Intuition and Commonsense

At CA Care, I have a different view about how to solve problems.  While data based on clinical trial is a good way to indicate our chances of obtaining certain benefits or survival, etc., the data need NOT apply to you as a patient. For example, if you undergo chemo, the 5-year survival rate is 30%. You may belong to that 30% who survived or you may belong to the 70% who don’t survive. Nobody can tell for sure which group you belong to. So research data like that only provides you with a confidence level, saying that what you are going to do has a certain degree of probability that you are right.

So at CA Care I tell cancer patients to make decisions based on intuition and common sense.  Experiences show that at times certain thing happens beyond the understanding of science, yet the “heart” seems to “sense” it. Patients come to me asking if they should undergo chemotherapy or not. My answer is: What does your heart say? I do not ask, What did your doctor say or what did your relatives or friends say. My advice is, Follow your heart or the Inner Voice within you.

This does not mean that I ask you to ignore scientific data. Bear in mind that I was once a researcher and a scientist. But I also know that science deals only with the physical realm. You and I and life are made up of the sum total of the physical and spiritual realms.  The spiritual realm is superior to the physical realm. The spiritual realm impacts the physical realm. Science believes the opposite – the physical is everything and the spiritual does not exist and is totally ignored.

So for any life and death decision, I believe you cannot ignore your spiritual self. Also, I urge you to use your commonsense. There is a saying, Educated men need not be wise, and wise men need not be educated. Each of us is capable of making wise decision – you don’t need to be a scientist to make wise decisions. In order to guide you to make decisions, I say you need to consider the pros and cons –  a more scholarly term is to carry out a Cost-Benefit Analysis. Count your costs and weigh them against the benefits. Decide for yourself what you really want out of this life. Doctors have their own perspectives of what is good for you. Their value judgment may differ greatly from yours or may be even opposite of yours.  Following totally the doctors’ advice means you totally agree with their value judgment. Is this what you really want?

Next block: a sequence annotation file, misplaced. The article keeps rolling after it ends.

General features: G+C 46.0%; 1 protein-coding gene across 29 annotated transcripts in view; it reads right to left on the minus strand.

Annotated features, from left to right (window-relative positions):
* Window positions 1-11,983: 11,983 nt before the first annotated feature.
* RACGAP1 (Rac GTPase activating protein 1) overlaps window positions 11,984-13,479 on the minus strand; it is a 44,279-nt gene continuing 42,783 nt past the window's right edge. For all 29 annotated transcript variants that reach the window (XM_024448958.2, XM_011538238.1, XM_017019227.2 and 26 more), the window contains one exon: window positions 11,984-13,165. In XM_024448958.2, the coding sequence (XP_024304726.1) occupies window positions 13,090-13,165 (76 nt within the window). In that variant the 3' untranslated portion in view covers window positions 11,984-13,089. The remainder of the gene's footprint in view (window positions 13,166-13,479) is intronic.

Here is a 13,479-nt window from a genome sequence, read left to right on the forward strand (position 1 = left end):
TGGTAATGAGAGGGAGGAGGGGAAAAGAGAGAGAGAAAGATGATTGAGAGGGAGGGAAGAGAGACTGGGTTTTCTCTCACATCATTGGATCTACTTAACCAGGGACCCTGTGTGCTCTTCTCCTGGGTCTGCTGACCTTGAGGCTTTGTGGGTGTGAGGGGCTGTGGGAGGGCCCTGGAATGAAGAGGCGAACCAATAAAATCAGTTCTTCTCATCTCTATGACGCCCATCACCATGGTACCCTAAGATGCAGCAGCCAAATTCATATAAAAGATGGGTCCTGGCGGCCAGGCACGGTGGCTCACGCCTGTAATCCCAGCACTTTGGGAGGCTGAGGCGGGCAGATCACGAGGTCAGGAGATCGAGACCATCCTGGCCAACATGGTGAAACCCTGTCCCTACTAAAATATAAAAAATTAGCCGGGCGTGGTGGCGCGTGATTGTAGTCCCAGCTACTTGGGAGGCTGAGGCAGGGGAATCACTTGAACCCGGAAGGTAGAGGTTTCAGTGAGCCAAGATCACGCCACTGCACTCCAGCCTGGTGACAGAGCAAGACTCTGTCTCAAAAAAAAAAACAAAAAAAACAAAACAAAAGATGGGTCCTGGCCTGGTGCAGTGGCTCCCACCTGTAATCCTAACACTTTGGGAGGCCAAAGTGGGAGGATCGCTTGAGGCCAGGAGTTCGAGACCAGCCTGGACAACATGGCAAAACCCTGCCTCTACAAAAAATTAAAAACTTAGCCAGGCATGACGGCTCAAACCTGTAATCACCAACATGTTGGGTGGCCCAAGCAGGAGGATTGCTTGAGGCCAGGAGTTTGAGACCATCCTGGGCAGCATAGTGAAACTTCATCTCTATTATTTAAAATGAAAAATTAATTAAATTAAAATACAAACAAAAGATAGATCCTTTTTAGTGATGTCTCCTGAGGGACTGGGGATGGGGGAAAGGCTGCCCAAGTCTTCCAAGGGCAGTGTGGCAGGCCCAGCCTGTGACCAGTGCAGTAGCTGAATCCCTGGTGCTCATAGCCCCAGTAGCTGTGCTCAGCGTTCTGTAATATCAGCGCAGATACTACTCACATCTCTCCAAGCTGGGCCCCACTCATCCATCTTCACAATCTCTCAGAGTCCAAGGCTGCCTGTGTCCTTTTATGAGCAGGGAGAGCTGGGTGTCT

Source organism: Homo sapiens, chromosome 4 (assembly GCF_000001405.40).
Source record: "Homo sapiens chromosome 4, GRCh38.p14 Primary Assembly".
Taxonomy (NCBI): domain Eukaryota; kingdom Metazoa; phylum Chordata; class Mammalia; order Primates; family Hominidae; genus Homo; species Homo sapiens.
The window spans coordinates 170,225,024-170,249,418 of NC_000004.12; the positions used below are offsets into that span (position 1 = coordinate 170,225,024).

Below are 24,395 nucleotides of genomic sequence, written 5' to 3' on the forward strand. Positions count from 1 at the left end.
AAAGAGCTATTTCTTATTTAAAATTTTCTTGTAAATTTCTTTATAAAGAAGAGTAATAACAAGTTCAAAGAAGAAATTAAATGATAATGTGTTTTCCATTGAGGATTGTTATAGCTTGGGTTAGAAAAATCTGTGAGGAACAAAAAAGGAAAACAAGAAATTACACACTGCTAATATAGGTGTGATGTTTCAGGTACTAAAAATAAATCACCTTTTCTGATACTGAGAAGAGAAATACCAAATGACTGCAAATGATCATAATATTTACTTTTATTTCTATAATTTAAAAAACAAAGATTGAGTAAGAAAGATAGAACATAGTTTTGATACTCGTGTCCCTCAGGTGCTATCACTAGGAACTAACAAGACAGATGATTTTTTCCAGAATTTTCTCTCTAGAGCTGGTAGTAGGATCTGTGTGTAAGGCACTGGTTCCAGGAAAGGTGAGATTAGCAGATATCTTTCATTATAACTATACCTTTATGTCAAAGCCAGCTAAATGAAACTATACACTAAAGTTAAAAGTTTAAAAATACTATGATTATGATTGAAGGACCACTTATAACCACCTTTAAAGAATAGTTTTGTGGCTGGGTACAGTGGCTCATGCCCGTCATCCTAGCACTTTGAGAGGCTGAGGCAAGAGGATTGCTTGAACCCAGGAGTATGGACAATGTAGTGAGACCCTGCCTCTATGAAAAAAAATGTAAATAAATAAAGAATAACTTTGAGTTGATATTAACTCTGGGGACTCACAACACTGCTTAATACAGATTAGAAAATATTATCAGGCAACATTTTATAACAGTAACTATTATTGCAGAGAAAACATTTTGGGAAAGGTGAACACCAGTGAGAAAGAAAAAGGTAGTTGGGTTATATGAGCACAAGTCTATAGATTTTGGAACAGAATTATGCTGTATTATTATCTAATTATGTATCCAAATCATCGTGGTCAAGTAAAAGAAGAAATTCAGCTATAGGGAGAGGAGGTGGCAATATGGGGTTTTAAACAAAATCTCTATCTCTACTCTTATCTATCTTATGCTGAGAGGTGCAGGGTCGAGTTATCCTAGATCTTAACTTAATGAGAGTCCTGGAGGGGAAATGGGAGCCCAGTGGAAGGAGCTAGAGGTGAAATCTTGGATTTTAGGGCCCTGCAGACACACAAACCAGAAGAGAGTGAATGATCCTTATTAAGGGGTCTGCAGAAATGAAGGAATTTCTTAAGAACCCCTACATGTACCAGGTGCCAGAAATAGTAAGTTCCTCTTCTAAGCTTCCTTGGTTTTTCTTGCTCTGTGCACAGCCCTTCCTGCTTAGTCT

The function of CA Care is to provide you with honest, unbiased information of the various options available to you. Having done that, it is up to you to make your own decision based on what you think is right for you. We do NOT talk the language of doctors. We don’t think like them too. But this does make us anti-doctors. CA Care is not anti-doctors.  Everyone who comes to see us is advised to consult his/her doctor first.  If you want to do chemo, radiotherapy, etc.  and etc., go ahead and do it. The only thing we tell you is, You are responsible for the consequences of your decisions. Don’t use our herbs your scapegoat. If is most unfair to come back and blame us when things go wrong. Unfortunately some patients do that.

I am not alone in advocating such practice.  Let me quote Professor Schneider again:

“What is “dangerous” is a value judgment …  It is the policymakers  who need to decide whether risks are acceptable … or should be ignored …. We scientists can provide policymakers with information on which they can better make these decisions. In a medical setting, the science comes from medical research studies and doctors’ opinion based on their experience with data on, and knowledge of the subject. The “policymakers” are the patients, who, working together with their doctors, must make value judgment about what health risks to take.”